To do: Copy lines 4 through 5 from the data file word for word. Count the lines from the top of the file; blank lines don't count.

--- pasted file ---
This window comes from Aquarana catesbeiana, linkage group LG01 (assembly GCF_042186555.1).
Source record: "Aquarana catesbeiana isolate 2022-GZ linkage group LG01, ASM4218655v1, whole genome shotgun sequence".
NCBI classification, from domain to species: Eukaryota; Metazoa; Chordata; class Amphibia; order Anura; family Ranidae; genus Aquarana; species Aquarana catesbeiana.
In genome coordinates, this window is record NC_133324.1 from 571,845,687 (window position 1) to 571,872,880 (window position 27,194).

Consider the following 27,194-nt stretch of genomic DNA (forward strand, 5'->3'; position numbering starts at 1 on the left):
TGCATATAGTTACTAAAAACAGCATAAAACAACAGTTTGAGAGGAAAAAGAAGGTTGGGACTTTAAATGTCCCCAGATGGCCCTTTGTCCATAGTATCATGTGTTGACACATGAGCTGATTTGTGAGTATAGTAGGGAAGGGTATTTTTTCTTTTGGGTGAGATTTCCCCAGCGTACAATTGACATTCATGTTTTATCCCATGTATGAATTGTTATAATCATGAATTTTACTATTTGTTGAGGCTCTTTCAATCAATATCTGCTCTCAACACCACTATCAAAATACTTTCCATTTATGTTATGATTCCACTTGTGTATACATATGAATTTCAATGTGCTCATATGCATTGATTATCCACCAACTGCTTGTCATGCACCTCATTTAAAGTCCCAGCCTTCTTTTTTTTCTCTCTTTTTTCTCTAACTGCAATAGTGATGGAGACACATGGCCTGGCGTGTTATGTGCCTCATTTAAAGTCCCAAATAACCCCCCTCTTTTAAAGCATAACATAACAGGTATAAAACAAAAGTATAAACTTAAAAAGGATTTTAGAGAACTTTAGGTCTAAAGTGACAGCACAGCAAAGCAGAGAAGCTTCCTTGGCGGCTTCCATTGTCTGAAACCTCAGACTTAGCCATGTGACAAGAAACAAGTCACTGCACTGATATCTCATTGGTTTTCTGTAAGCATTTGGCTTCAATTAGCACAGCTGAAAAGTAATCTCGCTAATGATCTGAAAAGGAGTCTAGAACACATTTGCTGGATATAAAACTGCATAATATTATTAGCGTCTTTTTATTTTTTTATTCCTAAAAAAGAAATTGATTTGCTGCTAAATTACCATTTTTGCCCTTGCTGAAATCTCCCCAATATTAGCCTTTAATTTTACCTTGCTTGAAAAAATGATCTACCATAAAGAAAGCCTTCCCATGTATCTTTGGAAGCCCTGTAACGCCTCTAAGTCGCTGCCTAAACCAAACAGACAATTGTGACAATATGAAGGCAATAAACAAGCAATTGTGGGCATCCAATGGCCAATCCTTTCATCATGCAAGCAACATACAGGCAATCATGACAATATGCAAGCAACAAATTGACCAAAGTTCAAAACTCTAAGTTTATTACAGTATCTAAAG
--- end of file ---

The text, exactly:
In genome coordinates, this window is record NC_133324.1 from 571,845,687 (window position 1) to 571,872,880 (window position 27,194).

Consider the following 27,194-nt stretch of genomic DNA (forward strand, 5'->3'; position numbering starts at 1 on the left):